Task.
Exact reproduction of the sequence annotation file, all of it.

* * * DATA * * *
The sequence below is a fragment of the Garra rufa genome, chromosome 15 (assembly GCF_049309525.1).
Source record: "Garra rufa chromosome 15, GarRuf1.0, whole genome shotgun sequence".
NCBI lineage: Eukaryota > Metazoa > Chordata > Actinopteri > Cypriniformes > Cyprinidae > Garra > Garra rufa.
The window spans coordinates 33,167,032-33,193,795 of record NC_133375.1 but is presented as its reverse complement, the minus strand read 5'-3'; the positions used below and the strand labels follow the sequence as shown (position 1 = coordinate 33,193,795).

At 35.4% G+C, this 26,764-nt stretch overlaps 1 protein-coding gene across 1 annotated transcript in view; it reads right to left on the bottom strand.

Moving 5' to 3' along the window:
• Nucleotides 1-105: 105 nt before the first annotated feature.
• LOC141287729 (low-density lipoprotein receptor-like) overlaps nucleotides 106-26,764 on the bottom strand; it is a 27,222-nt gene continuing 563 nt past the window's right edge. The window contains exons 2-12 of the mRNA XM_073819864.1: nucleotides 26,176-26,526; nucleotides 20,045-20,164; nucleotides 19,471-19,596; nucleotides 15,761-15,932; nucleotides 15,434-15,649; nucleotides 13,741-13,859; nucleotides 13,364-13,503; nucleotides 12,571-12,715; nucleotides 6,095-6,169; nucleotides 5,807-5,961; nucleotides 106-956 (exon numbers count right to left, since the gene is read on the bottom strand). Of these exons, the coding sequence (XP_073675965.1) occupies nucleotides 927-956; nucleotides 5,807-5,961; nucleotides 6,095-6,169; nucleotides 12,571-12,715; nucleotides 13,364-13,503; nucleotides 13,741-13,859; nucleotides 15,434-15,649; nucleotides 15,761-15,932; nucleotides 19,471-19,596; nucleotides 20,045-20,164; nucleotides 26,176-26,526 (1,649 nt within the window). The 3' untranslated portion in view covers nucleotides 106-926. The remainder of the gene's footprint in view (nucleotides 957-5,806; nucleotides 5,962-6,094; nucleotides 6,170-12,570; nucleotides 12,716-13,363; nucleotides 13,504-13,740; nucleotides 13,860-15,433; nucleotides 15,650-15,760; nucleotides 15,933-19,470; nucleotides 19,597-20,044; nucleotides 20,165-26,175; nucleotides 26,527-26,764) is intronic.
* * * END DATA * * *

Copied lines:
The sequence below is a fragment of the Garra rufa genome, chromosome 15 (assembly GCF_049309525.1).
Source record: "Garra rufa chromosome 15, GarRuf1.0, whole genome shotgun sequence".
NCBI lineage: Eukaryota > Metazoa > Chordata > Actinopteri > Cypriniformes > Cyprinidae > Garra > Garra rufa.
The window spans coordinates 33,167,032-33,193,795 of record NC_133375.1 but is presented as its reverse complement, the minus strand read 5'-3'; the positions used below and the strand labels follow the sequence as shown (position 1 = coordinate 33,193,795).

At 35.4% G+C, this 26,764-nt stretch overlaps 1 protein-coding gene across 1 annotated transcript in view; it reads right to left on the bottom strand.

Moving 5' to 3' along the window:
• Nucleotides 1-105: 105 nt before the first annotated feature.
• LOC141287729 (low-density lipoprotein receptor-like) overlaps nucleotides 106-26,764 on the bottom strand; it is a 27,222-nt gene continuing 563 nt past the window's right edge. The window contains exons 2-12 of the mRNA XM_073819864.1: nucleotides 26,176-26,526; nucleotides 20,045-20,164; nucleotides 19,471-19,596; nucleotides 15,761-15,932; nucleotides 15,434-15,649; nucleotides 13,741-13,859; nucleotides 13,364-13,503; nucleotides 12,571-12,715; nucleotides 6,095-6,169; nucleotides 5,807-5,961; nucleotides 106-956 (exon numbers count right to left, since the gene is read on the bottom strand). Of these exons, the coding sequence (XP_073675965.1) occupies nucleotides 927-956; nucleotides 5,807-5,961; nucleotides 6,095-6,169; nucleotides 12,571-12,715; nucleotides 13,364-13,503; nucleotides 13,741-13,859; nucleotides 15,434-15,649; nucleotides 15,761-15,932; nucleotides 19,471-19,596; nucleotides 20,045-20,164; nucleotides 26,176-26,526 (1,649 nt within the window). The 3' untranslated portion in view covers nucleotides 106-926. The remainder of the gene's footprint in view (nucleotides 957-5,806; nucleotides 5,962-6,094; nucleotides 6,170-12,570; nucleotides 12,716-13,363; nucleotides 13,504-13,740; nucleotides 13,860-15,433; nucleotides 15,650-15,760; nucleotides 15,933-19,470; nucleotides 19,597-20,044; nucleotides 20,165-26,175; nucleotides 26,527-26,764) is intronic.